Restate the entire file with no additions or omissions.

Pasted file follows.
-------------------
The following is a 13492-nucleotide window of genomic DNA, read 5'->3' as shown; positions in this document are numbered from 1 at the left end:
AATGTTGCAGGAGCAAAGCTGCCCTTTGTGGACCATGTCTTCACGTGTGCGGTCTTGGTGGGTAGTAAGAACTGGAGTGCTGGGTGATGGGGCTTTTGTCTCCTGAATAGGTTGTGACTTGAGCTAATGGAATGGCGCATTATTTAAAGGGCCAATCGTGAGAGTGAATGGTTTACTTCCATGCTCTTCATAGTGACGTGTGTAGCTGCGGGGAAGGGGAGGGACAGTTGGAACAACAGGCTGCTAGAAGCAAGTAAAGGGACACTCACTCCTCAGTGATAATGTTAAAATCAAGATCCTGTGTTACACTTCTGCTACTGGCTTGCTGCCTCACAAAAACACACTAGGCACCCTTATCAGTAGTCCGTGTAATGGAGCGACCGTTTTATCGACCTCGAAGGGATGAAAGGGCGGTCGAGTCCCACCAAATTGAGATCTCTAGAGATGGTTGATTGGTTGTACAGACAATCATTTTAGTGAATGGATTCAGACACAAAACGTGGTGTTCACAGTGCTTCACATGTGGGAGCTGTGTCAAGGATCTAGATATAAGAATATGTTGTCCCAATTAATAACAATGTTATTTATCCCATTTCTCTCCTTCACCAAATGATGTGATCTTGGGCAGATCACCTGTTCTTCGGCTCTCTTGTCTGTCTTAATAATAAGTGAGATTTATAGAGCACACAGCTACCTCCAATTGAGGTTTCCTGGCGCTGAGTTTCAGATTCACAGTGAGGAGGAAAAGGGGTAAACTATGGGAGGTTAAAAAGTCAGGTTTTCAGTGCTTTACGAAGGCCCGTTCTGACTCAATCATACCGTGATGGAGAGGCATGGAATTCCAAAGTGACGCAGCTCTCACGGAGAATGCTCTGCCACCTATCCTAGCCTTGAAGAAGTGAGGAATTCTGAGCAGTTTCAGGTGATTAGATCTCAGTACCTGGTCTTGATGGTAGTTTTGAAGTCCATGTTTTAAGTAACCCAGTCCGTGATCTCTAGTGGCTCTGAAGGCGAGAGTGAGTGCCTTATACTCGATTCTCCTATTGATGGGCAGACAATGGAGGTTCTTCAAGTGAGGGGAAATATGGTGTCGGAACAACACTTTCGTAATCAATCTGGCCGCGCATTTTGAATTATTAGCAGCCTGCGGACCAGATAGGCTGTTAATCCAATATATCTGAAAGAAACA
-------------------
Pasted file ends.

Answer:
The following is a 13492-nucleotide window of genomic DNA, read 5'->3' as shown; positions in this document are numbered from 1 at the left end:
AATGTTGCAGGAGCAAAGCTGCCCTTTGTGGACCATGTCTTCACGTGTGCGGTCTTGGTGGGTAGTAAGAACTGGAGTGCTGGGTGATGGGGCTTTTGTCTCCTGAATAGGTTGTGACTTGAGCTAATGGAATGGCGCATTATTTAAAGGGCCAATCGTGAGAGTGAATGGTTTACTTCCATGCTCTTCATAGTGACGTGTGTAGCTGCGGGGAAGGGGAGGGACAGTTGGAACAACAGGCTGCTAGAAGCAAGTAAAGGGACACTCACTCCTCAGTGATAATGTTAAAATCAAGATCCTGTGTTACACTTCTGCTACTGGCTTGCTGCCTCACAAAAACACACTAGGCACCCTTATCAGTAGTCCGTGTAATGGAGCGACCGTTTTATCGACCTCGAAGGGATGAAAGGGCGGTCGAGTCCCACCAAATTGAGATCTCTAGAGATGGTTGATTGGTTGTACAGACAATCATTTTAGTGAATGGATTCAGACACAAAACGTGGTGTTCACAGTGCTTCACATGTGGGAGCTGTGTCAAGGATCTAGATATAAGAATATGTTGTCCCAATTAATAACAATGTTATTTATCCCATTTCTCTCCTTCACCAAATGATGTGATCTTGGGCAGATCACCTGTTCTTCGGCTCTCTTGTCTGTCTTAATAATAAGTGAGATTTATAGAGCACACAGCTACCTCCAATTGAGGTTTCCTGGCGCTGAGTTTCAGATTCACAGTGAGGAGGAAAAGGGGTAAACTATGGGAGGTTAAAAAGTCAGGTTTTCAGTGCTTTACGAAGGCCCGTTCTGACTCAATCATACCGTGATGGAGAGGCATGGAATTCCAAAGTGACGCAGCTCTCACGGAGAATGCTCTGCCACCTATCCTAGCCTTGAAGAAGTGAGGAATTCTGAGCAGTTTCAGGTGATTAGATCTCAGTACCTGGTCTTGATGGTAGTTTTGAAGTCCATGTTTTAAGTAACCCAGTCCGTGATCTCTAGTGGCTCTGAAGGCGAGAGTGAGTGCCTTATACTCGATTCTCCTATTGATGGGCAGACAATGGAGGTTCTTCAAGTGAGGGGAAATATGGTGTCGGAACAACACTTTCGTAATCAATCTGGCCGCGCATTTTGAATTATTAGCAGCCTGCGGACCAGATAGGCTGTTAATCCAATATATCTGAAAGAAACA